From the NICU to Thriving at Home

December 16, 2020

In the spring of 2019, Sarah Garland and Keith Wallenstein were eagerly awaiting the birth of their first child. With three months to go before the August due date, they were still debating names.

At 28 weeks, Sarah was diagnosed with pre-eclampsia with severe features including urine protein levels that were so high her kidneys were in danger of shutting down and her medical team feared she was at risk for a stroke or seizure.

She had planned to deliver her baby at Pascack Valley Medical Center, but given the seriousness of her condition, she was admitted to Hackensack University Medical Center, where Joseph M. Sanzari Children’s Hospital, a level III NICU, is also located, in case the baby required intensive care. It was hoped that with bed rest, an early delivery could be postponed until at least 36 weeks.

But that didn’t happen. Sarah’s condition worsened quickly. She developed HELLP (hemolysis, elevated liver enzymes, low platelet count) syndrome, a life-threatening condition for both mother and baby, and an emergency c-section was scheduled three days after admission.

Sarah and Keith’s baby boy, Owen, born 12 weeks before he was due, weighed only 2 pounds, 6 ounces, and at less than 24 hours old, suffered a pulmonary hemorrhage, a complication that sometimes occurs in premature infants. “Pulmonary hemorrhage carries a high mortality rate,” says Sabrina Malik, M.D., a neonatologist who cared for Sarah and Keith’s baby during the 76 days he stayed in the hospital’s neonatal intensive care unit (NICU).

A Herculean Effort

The care team launched a herculean effort to save the baby’s life. They had to resuscitate him 10 times before he finally stabilized. “He had a rough go of it. The first 48 hours were scary for everyone,” says neonatologist Anne-Lise Jacobsen, M.D.

After the medical team whisked him away during the emergency c-section, Sarah faced an uphill battle herself. It wasn’t until she recovered enough from giving birth—30 hours after her baby was born—that she was able to see him for the first time.

Once the bleeding from the pulmonary hemorrhage was stopped, Owen experienced a cascade of reactions stemming from the loss of blood, including low oxygen levels and low blood pressure.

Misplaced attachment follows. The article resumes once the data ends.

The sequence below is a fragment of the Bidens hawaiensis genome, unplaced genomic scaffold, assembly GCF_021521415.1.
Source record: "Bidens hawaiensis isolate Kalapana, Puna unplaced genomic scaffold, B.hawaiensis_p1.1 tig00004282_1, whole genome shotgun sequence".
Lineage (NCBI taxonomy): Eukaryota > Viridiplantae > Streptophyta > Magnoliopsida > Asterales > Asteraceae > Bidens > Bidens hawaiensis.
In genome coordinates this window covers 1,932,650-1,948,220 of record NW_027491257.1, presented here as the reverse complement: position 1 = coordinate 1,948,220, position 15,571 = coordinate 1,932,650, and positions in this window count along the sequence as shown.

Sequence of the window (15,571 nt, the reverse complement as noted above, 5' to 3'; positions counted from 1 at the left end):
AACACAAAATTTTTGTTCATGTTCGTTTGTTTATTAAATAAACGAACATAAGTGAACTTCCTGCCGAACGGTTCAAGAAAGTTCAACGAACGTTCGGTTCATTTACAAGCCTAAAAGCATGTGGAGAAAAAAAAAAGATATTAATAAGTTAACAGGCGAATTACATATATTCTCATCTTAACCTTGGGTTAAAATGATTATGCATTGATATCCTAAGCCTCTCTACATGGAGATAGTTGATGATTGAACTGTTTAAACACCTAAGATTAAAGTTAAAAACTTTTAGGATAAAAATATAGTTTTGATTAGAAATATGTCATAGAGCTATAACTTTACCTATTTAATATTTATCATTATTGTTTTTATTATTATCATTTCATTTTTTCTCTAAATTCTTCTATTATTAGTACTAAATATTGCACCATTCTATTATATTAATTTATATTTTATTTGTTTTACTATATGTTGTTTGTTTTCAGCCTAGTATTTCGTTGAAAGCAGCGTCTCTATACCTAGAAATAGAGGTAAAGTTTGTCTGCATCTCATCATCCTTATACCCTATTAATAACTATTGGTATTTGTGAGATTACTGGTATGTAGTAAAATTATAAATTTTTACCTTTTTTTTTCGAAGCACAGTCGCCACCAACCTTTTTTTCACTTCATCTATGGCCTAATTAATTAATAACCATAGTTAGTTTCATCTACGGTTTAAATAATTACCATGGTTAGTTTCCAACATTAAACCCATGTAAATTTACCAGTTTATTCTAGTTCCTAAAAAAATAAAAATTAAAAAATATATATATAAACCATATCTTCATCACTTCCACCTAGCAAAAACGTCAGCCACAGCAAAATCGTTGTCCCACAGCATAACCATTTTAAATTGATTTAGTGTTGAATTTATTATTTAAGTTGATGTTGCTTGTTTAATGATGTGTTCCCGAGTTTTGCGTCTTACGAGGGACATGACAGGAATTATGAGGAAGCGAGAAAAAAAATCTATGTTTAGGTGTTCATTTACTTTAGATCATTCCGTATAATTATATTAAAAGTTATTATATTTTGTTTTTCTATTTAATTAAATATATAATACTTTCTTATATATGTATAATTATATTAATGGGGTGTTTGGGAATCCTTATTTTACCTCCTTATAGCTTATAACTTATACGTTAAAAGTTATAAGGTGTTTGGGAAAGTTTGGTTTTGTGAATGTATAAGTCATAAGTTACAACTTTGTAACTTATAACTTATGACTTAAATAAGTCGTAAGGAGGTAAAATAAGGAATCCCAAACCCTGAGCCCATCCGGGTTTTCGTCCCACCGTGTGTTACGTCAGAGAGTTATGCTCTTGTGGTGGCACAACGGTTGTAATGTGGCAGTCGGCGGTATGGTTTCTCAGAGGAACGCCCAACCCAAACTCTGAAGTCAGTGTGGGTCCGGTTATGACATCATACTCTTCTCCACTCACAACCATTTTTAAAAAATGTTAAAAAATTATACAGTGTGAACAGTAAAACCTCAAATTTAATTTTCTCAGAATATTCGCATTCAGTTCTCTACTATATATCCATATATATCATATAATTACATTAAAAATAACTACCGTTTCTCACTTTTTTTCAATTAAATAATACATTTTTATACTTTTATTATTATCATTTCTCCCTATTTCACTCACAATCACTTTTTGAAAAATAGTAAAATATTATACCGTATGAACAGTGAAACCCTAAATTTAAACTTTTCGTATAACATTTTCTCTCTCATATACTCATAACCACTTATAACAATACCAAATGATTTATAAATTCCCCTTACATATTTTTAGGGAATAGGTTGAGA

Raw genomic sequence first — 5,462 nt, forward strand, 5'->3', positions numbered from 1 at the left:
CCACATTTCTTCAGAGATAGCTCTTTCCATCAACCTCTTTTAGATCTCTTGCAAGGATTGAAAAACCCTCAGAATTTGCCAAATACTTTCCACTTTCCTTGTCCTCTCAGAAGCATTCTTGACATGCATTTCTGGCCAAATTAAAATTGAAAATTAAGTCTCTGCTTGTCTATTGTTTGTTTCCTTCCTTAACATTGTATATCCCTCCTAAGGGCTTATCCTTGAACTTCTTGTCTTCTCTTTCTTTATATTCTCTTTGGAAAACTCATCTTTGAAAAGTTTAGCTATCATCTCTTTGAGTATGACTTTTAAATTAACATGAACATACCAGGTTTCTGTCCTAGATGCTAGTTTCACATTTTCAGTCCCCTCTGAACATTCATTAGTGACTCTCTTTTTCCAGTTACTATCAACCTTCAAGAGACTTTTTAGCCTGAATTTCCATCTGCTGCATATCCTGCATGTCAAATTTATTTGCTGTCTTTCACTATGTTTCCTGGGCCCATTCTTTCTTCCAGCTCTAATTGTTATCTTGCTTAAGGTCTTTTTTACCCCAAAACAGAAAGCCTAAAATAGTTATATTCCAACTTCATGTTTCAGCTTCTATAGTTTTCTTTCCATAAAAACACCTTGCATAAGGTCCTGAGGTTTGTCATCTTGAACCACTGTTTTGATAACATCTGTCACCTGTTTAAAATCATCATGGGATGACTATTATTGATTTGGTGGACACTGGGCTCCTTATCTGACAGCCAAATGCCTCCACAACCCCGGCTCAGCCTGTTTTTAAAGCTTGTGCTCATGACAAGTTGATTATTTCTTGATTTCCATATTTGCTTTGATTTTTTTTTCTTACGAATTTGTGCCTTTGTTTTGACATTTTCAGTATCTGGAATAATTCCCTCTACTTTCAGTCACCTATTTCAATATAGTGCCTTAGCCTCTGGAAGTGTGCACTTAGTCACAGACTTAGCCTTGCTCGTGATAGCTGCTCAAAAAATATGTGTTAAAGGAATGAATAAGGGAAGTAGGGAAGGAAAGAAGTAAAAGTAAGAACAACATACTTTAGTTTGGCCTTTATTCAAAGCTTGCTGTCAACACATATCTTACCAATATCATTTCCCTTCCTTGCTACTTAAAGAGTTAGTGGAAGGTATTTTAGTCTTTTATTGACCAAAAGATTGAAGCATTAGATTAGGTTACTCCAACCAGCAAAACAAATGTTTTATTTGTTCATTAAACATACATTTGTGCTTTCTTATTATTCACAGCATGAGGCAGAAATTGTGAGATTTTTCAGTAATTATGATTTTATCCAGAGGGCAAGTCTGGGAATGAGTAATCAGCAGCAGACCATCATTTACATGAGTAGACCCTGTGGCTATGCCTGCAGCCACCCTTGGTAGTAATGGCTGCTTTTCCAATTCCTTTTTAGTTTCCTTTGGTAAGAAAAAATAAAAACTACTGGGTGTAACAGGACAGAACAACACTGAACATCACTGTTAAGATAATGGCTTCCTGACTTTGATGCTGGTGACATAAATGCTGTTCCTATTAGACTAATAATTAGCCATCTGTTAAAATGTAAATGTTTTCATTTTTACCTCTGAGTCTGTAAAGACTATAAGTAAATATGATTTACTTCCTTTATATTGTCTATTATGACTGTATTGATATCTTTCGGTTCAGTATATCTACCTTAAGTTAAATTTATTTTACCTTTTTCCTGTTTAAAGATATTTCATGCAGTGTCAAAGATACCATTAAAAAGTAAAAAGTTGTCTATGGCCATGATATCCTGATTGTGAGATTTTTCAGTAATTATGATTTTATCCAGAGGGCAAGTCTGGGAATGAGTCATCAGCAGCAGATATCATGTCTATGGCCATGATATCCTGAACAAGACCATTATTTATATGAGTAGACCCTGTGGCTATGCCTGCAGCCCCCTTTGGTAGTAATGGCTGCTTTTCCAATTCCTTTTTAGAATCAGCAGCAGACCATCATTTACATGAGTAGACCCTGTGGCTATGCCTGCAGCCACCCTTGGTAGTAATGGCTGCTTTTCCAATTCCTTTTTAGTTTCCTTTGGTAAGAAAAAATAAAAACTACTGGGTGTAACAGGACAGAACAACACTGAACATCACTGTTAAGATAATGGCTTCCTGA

The low oxygen levels were of particular concern to the care team because of the potential for bleeding in the brain and the possibility of developmental issues. “Even without the issues that he had, just the fact that he was premature put him at risk for learning issues and neurodevelopmental delays,” Dr. Jacobsen says.

Adds Keith: “Days into an unexpected start to fatherhood, watching your baby hooked up to a room of machines keeping him alive, you just want to know that it’s going to be OK. He’s going to be OK. But they can’t tell you that. They don’t know. There’s no crystal ball to say this is what the expected outcome is.”

But day by day, Owen made progress. During those first days his parents couldn’t touch him, but after a week, they were allowed to provide kangaroo care; hold him skin-on-skin. Ten days after he was born, he opened his eyes for the first time, and by three weeks, he weighed 3 pounds.

Preparing for His New Life at Home

In the days and weeks Owen made gains toward being able to go home, the care team got his parents ready for taking care of their son without NICU team members to support them, says neonatologist Marwa Khalil, M.D.

As part of the Children’s Hospital, Sarah and Keith had access to a variety of pediatric sub-specialties to prepare for their transition home. A nutritionist taught Sarah and Keith how to provide nutritious food and how to properly feed Owen. Occupational and physical therapists showed them exercises and stretches that they could do at home to help Owen’s development. Nurses taught them how to do CPR and how to take Owen’s temperature, and ran through scenarios they might experience so that when they found themselves in those situations, they could overcome their initial panic and remember what they learned at the NICU.

“When parents are compliant and follow the plan of care, the outcome is much better,” says Dr. Khalil. “It’s an investment in every part of Owen.”

More than a year after Owen’s birth, his parents are still in awe of the investment the NICU team made in their son and them. “I cannot speak highly enough about the level of care they gave throughout the whole thing, especially the nurses,” Keith says. “It’s psychological care, it’s emotional care, it’s physical care, it’s care in every sense for Sarah and me, and, obviously, for the baby.”

That exceptional care set them and Owen up for success. Now, at 19 months old, Owen is seeing a number of specialists and has some developmental delays, but overall, he is happy and thriving, walking everywhere and learning words.

Every night when Keith and Sarah put their precious son to sleep, they sing him a song that they wrote for him during his first days in the NICU, which one of the music therapists on staff put to music for them. “That was something we’ll remember forever,” Keith says, “and we’ll sing to Owen forever.”

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